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Activating The Henry Ford Archive of Innovation

Henry Ford's First Driver's License

August 2, 2013 Archive Insight

Driving without a license is a big no-no. It's against the law, right? Today, more than 200 million people in the U.S. have driver's licenses. It's even sort of a right of a passage into adulthood when teens get one.

Henry Ford was 56 when he became street legal in 1919. In part, this was because it was the first year Michigan, his home state, issued driver's licenses (Chicago was first in 1899). But mostly it was because his wife got a call from a police officer one day. The officer informed Mrs. Ford that her husband and grandson had been pulled over (supposedly for "driving like a bat out of hell") without licenses. When the two got home, she sent her grandson to his room and her husband got a stern talking to. So the story goes...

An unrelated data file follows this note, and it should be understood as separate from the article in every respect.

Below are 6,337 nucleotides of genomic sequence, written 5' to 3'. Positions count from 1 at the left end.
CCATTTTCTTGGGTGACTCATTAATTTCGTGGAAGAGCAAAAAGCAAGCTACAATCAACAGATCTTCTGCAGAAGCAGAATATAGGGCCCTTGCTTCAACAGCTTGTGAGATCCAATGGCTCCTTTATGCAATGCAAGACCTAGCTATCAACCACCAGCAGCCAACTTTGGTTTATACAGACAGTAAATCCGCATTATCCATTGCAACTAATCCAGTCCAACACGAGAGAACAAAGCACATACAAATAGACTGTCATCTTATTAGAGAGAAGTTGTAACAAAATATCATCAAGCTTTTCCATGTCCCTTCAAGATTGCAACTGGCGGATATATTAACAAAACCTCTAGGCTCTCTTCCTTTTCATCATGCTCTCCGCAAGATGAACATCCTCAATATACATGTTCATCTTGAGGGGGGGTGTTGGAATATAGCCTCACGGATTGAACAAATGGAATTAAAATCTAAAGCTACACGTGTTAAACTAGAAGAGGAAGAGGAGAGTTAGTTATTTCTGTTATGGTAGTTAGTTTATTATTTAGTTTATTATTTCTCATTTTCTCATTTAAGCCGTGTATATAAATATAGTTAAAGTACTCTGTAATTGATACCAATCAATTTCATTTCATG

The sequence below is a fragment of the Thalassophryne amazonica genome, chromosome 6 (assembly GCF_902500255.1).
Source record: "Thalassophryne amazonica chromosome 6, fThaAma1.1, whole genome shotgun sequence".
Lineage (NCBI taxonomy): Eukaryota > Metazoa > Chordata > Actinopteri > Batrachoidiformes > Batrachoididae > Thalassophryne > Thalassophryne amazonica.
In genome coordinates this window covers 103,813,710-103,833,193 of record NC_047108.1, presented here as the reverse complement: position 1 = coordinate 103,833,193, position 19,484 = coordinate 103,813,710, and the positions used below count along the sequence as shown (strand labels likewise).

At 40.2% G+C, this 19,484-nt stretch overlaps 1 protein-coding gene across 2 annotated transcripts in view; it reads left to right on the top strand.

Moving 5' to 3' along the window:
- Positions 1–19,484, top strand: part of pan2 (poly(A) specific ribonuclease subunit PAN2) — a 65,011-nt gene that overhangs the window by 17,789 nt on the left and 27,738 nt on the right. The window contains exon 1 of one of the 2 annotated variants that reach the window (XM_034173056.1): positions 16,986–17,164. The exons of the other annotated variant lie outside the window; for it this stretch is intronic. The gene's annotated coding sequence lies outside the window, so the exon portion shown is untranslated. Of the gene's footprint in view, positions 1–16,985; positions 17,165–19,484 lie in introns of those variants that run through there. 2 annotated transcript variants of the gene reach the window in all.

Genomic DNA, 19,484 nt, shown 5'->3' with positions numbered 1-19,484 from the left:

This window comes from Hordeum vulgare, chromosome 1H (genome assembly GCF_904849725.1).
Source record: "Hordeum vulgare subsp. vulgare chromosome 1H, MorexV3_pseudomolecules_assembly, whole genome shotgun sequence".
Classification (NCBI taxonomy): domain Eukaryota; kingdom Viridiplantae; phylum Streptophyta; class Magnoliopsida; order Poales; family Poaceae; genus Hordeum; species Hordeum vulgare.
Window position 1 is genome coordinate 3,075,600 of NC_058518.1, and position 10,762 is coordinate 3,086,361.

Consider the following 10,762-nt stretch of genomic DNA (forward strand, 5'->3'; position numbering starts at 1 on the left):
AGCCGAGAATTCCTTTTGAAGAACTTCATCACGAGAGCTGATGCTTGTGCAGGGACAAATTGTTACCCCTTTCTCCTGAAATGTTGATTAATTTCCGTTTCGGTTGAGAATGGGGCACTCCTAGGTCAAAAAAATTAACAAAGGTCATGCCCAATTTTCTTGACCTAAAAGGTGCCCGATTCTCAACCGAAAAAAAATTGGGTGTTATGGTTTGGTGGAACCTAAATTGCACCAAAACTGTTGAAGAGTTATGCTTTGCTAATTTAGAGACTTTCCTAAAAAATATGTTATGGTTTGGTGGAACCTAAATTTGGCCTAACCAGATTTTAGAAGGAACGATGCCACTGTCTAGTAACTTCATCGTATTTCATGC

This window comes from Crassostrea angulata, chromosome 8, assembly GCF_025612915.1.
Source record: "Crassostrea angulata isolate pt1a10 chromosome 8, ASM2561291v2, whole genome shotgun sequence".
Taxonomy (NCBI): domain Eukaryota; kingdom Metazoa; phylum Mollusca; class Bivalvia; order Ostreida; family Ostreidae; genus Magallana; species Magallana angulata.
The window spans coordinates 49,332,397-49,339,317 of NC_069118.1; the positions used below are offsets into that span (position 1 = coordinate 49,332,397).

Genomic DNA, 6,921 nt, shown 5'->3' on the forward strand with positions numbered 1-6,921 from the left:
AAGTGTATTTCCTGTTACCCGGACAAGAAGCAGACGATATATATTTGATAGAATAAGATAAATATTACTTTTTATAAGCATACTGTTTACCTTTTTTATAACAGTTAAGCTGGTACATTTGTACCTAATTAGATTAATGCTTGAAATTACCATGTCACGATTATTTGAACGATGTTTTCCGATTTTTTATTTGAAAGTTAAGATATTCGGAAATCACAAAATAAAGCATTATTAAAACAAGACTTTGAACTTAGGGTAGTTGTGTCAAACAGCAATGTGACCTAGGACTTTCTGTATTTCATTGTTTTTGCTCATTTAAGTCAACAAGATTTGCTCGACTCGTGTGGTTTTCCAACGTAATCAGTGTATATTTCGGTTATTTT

Henry's 1919 license, along with his 1921 license, are held within the collections of The Henry Ford. What did other states' licenses look like in the 1920s? Take a look.

This story originally appeared in the June-December 2013 issue of "The Henry Ford Magazine".

Dearborn, 20th century, 1920s, 1910s, The Henry Ford Magazine, Michigan, Henry Ford, cars

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